Shakespeare’s portrayal of Othello

Published: 2021-09-13 11:45:10
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Category: Iago, Othello

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In Shakespeare's time black people were classed as second-class citizens. They were often looked at as devil-like and evil. This was, however, a stereotypical view, often accepted by the people of Shakespeare's day.
People looked at the Bible to show that black people were devil-like and evil. The Bible tells the story of Noah and the Ark. In the Ark it was forbidden to have children, as there would not be enough food. However, Ham, one of Noah's sons, decided to disobey these rules, as he wanted to have the son who would be ruler of the world. When Noah found out and they returned to land, Noah banished Ham to Africa. Ham had committed sin and was evil and devil-like because he had disobeyed his father for his own self-interest, risking the lives of others in the Ark. As black people were said to have originated form Africa, where Ham was banished, they could be descendants of Ham, who was evil, and therefore black people were evil and devil-like too.
Black people were also said to be over-sexed, unstable, irrational, suffer from fits, and be devil-like. In the prejudiced mind, Shakespeare presents Othello to match all of these stereotypical categories that black people were said to be. People with an open mind, however, can simply see that Othello is a man in love.

In Act 4, Scene 1, line 40, Othello has a fit. This matches with the stereotypical view that back people have fits. However, Othello has a fit because he was in a rage. The reason being that he had become so disturbed by the stories of his beloved wife having been unfaithful. It is possible for anyone, white or black, to have a fit if they were as distressed as Othello was.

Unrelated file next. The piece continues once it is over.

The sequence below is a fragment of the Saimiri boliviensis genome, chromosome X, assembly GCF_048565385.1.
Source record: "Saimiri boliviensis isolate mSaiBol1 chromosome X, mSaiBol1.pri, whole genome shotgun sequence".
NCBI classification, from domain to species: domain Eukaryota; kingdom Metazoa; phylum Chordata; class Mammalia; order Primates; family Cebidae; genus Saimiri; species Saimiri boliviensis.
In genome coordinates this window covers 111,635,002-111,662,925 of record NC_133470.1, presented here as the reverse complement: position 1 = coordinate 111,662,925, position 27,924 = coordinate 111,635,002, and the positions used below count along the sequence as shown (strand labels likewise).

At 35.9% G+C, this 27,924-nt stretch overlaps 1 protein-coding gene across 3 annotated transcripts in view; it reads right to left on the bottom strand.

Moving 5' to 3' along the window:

Othello may be seen as over-sexed. He talks in a very passionate manner. Shakespeare presents Othello to have a glorified situation of his and Desdemona's affection for each other. It is more likely; therefore, that Othello is infatuated in their love than over-sexed. The depth of his passionate language, in which you can see that his love is more than a hallucination, is shown throughout the beginning of the play. "Amen to that, sweet powers/ cannot speak enough of this content/ it stops me here: it is too much joy"(II i 188). Othello declares this after he and Desdemona are reunited after their journey to Cyprus. Othello is talking passionately to Desdemona, however, this does not immediately prove him of being over-sexed, it shows the love he is sharing with Desdemona.
Othello could be seen as irrational when he kills Desdemona by smothering her, Act 5, Scene 2, and Line 85. Iago, however, is far more irrational then Othello ever could have be seen to be and Iago is white. Iago's irrationality can be seen in one of his soliloquies. " I'll have our Michael Cassio on the hip, / Abuse him to the Moor in the rank garb-/ For I fear Cassio with my night cap too-"(II i 286-288). Here Iago is saying how he believes his wife has been sleeping with Cassio, of which he has no verification. He says in effect that he wants Cassio dead. This shows Iago's irrationality because he has no reason to have Cassio dead, or to even contemplate that he has slept with his wife. Iago provokes many deaths, without remorse, which shows that he has extreme irrationality.